Multi-Billion-Dollar Boon

Economic Impact of MUSC South Carolina | Chester, Lancaster counties: Lancaster Region: $267.8 Million, 1,801 Jobs | Florence, Marion Counties: Florence Region: $532.2 Million, 3,970 Jobs | Charleston, Berkeley, Dorchester Counties: Charelsotn Region: $4.5 Billion, 30,582 Jobs

by Helen Adams

An October report shows MUSC has an annual economic impact on the state of about $5.6 billion. MUSC Health CEO Patrick Cawley, M.D., knows where a big part of the credit lies. “MUSC Health has grown significantly in the past 18 months, and this report details the growing economic impact across the entire state of South Carolina.”

In early 2019, MUSC bought four hospitals in Lancaster, Florence, Marion and Chester, creating a regional hospital network and establishing itself as a health care organization that reaches well beyond Charleston. 

Joseph Von Nessen, Ph.D., a research economist at the Darla Moore School of Business at the University of South Carolina in Columbia, led the six-month economic impact study. “MUSC maintains a unique and sizeable statewide economic footprint. Its impact in Charleston may already be well known, but it’s also important to recognize that MUSC’s economic benefits extend well beyond the borders of the Tri-county region.”

For example: “About 38,000 people in South Carolina can attribute their jobs either directly or indirectly to the activities that are going on at MUSC every day. It really shows how significant MUSC’s impact is,” Von Nessen said.

That impact comes through multiple avenues. “We see it through the patient care that MUSC provides; through education, in terms of its role in educating future health care professionals; and then, of course, through innovation and research. MUSC is doing cutting-edge research on a regular basis, and all three of those elements are core contributors to that total economic impact we see.” 

Caroline Brown, chief external affairs officer for MUSC, said all of those avenues have ripple effects. “This study proves that MUSC is truly a statewide economic engine and makes us one of only a few South Carolina employers that have an impact this substantial.”

Von Nessen explained how that economic engine runs. “One of the ways we examine MUSC’s economic impact is to measure the extent to which MUSC relies on in-state suppliers – supporting businesses across the state.”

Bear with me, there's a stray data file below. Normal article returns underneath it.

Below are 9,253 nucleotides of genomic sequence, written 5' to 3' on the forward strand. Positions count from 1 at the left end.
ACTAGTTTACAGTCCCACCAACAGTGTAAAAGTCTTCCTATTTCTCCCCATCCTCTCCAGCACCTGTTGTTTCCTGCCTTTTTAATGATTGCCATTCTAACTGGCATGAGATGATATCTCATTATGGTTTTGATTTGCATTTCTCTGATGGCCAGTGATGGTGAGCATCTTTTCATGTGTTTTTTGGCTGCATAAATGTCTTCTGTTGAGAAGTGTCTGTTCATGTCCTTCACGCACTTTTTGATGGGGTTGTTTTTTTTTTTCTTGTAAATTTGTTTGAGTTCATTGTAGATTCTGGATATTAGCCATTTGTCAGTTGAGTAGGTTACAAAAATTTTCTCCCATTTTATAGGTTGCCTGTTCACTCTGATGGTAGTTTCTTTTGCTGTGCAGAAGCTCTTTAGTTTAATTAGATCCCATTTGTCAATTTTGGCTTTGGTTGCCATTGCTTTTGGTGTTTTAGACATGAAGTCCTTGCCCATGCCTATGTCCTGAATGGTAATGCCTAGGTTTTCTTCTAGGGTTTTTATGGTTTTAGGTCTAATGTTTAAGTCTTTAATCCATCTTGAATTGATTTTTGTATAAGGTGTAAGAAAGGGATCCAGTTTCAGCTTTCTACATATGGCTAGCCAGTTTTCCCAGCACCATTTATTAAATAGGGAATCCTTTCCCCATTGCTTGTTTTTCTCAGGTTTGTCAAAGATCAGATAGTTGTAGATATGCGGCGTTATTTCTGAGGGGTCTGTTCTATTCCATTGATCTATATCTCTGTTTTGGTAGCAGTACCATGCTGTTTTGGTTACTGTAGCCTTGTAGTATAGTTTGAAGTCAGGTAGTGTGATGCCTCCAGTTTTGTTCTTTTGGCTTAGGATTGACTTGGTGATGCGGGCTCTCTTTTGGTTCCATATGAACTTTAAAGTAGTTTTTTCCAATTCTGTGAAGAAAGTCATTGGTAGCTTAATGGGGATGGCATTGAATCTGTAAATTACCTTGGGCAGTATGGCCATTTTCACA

MUSC’s 17,000-plus employees also use their paychecks to buy things. “Employees spend their wages on a variety of local goods and services, which in turn supports local businesses,” Von Nessen said. “The combination of these secondary supply chain and household spending effects really add up.”

He also cited MUSC’s employment multiplier effect. “For every 10 jobs that are created or supported by MUSC, we see an additional 11 jobs created elsewhere in South Carolina for a total of 21.” 

Another important element of MUSC’s impact is its contribution to what experts call the knowledge economy. “The knowledge economy includes any industry that requires both innovation and commercialization and relies largely on high-skilled labor.” 

He said regions in the U.S. that have been growing at the fastest rates over the past decade have a strong knowledge economy component. “That’s one of the areas where MUSC is a major contributor – patient care, research and development, and education all require a specialized and talented workforce, which fosters an economic environment that boosts innovation and leads to higher rates of growth than we would otherwise see.”

Brown, who led MUSC’s effort to have the study done, cited a telling statistic. “More than 56% of MUSC jobs represent workers in the knowledge economy, which speaks to the innovative power of our people and their intellectual capital. To put it simply, the report proves that MUSC is the foundation of the knowledge economy in South Carolina.”

The report also found that the average annual wage for MUSC employees is about $71,000, compared to a statewide average of $43,210 – about 50% higher.

And Von Nessen said MUSC is on track to continue to grow, thanks in part to the “graying of America.”

“South Carolina is a popular retirement destination because we have a low cost of living and a large number of natural amenities that draw people here,” said Von Nessen. “As a result, the state is aging faster than the nation. That’s going to require, over time, additional health care resources to address the needs of the population.”

In the meantime, Brown said the study will be used to educate employees, students, communities, partners and others about the economic impact MUSC has on the state. “The report demonstrates the importance of ensuring our health care and life science industry continue to grow and thrive. Finally, it will ensure that we stay focused on continuing to increase our scale, scope and impact as an organization.”